She said she doesn’t blame school administrators, who she believes get changing information on a daily basis.

“If you’re expecting school administrators to communicate to parents, they have to give them clear info,” she said. “Guilford County leadership is not being clear.”

She also said that she believes that a more coherent, clear plan could have come to fruition if school officials had spent more time listening to teachers and parents.

“If more consideration had been given to a complete voluntary re-entry since the beginning, then they could develop a process to reach vulnerable students without forcing this on everyone,” she said.

County officials have repeatedly pointed to a widening achievement gap for students who don’t return to in-person learning, and the fact that teaching kids at home is a privilege only afforded to families whose parents can stay at home with their kids. However, Spinner also noted that a disproportionate amount of kids who are contracting COVID-19 are Black and Brown and they are also being affected more severely.

“For these so-called vulnerable students, you’re forced to go back in the building,” she said.

According to CDC data from August, of 576 hospitalized children across the country, almost half were Latinx and 30 percent were Black. CDC studies also found that Latinx children were hospitalized with COVID-19 were eight times more likely than white children to require intensive care and Black children were five times more likely.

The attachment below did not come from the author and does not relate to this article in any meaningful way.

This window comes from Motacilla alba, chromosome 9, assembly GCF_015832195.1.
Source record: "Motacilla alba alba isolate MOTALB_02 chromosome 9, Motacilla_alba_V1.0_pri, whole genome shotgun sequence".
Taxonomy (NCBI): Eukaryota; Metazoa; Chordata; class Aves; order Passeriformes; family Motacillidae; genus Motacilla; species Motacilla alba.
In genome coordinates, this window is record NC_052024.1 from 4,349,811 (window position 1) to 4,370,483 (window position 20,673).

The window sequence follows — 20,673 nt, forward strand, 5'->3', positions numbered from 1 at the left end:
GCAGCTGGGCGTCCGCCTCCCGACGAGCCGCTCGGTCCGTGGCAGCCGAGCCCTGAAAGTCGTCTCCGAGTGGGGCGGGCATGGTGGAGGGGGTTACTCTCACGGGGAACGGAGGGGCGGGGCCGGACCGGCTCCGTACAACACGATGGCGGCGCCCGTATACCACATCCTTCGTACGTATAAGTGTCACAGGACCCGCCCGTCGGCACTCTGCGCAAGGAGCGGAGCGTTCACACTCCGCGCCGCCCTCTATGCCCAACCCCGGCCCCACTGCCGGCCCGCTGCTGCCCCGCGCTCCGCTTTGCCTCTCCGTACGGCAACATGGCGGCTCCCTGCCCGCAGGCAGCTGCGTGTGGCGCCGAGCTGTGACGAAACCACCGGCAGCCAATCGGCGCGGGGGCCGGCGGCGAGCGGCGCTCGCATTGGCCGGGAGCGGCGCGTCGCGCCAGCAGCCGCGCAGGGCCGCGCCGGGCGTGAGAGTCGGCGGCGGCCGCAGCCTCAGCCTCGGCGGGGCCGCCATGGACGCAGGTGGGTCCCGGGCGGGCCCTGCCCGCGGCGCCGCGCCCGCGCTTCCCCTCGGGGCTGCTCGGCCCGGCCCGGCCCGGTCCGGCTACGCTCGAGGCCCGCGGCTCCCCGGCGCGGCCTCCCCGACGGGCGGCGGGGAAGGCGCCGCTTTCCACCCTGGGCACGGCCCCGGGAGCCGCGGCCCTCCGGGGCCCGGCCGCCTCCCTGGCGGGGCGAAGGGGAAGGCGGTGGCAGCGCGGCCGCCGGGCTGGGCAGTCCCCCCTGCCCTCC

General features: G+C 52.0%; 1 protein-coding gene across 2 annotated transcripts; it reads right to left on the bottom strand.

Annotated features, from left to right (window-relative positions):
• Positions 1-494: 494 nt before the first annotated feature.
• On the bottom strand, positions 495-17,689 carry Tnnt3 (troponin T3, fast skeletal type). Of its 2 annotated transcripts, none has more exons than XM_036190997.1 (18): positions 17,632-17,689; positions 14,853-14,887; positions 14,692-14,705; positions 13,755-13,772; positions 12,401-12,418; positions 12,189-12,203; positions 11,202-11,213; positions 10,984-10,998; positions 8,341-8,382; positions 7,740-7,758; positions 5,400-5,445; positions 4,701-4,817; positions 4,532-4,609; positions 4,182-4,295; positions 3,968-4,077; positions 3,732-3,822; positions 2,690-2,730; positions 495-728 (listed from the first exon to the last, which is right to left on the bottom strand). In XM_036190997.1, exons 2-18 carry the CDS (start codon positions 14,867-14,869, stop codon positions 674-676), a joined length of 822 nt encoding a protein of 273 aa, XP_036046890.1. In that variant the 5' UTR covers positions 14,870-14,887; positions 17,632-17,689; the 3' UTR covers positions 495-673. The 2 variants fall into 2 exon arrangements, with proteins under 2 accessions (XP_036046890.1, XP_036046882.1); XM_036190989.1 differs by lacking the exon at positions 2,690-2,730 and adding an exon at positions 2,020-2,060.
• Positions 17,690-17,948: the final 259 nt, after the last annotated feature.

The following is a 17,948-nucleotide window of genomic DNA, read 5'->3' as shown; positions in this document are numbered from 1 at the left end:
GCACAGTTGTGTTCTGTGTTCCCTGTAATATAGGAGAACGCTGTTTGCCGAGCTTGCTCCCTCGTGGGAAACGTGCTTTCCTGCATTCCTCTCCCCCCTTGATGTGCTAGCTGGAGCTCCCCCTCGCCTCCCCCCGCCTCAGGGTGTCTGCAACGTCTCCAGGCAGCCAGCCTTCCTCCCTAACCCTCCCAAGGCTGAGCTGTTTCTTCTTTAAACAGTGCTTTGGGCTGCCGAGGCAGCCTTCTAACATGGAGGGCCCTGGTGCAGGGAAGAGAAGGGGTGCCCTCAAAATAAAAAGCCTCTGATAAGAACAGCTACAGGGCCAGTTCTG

Spinner said that degrading school facilities with outdated HVAC systems, leaking roofs and mold are also concerning when thinking about sending kids back amidst a pandemic.

“If our county commissioners fully funded budget requests instead of spitting on public education for the past decade, we might not be arguing over whether to send students into buildings that are falling apart,” Spinner said. “We might have stood a chance at having some resources to make re-entry possible.”

In May, Guilford county commissioners voted to put forth a $300 million bond on the Nov. 3 ballot as opposed to a $1.6 billion bond requested by the school board. Voters can vote on whether to pass the $300 million bond, which would be used to fix old buildings and build new school facilities, this election cycle.

For now, Spinner said she’s waiting to hear whether her daughter will be attending the virtual academy or she’ll be able to continue remote learning through her school.

“We need to do better by [our teachers] and our students,” Spinner said. “Guilford county schools can do a lot better, and I hope they will stop passing the buck and do it.”

All third through fifth grade students are still scheduled to return to in-person learning on Nov. 4 or 5. Middle school kids are slated to return on Nov. 12. High school students would return on Jan. 20.

For more information on school reopening, visit gcsnc.com/Domain/18867.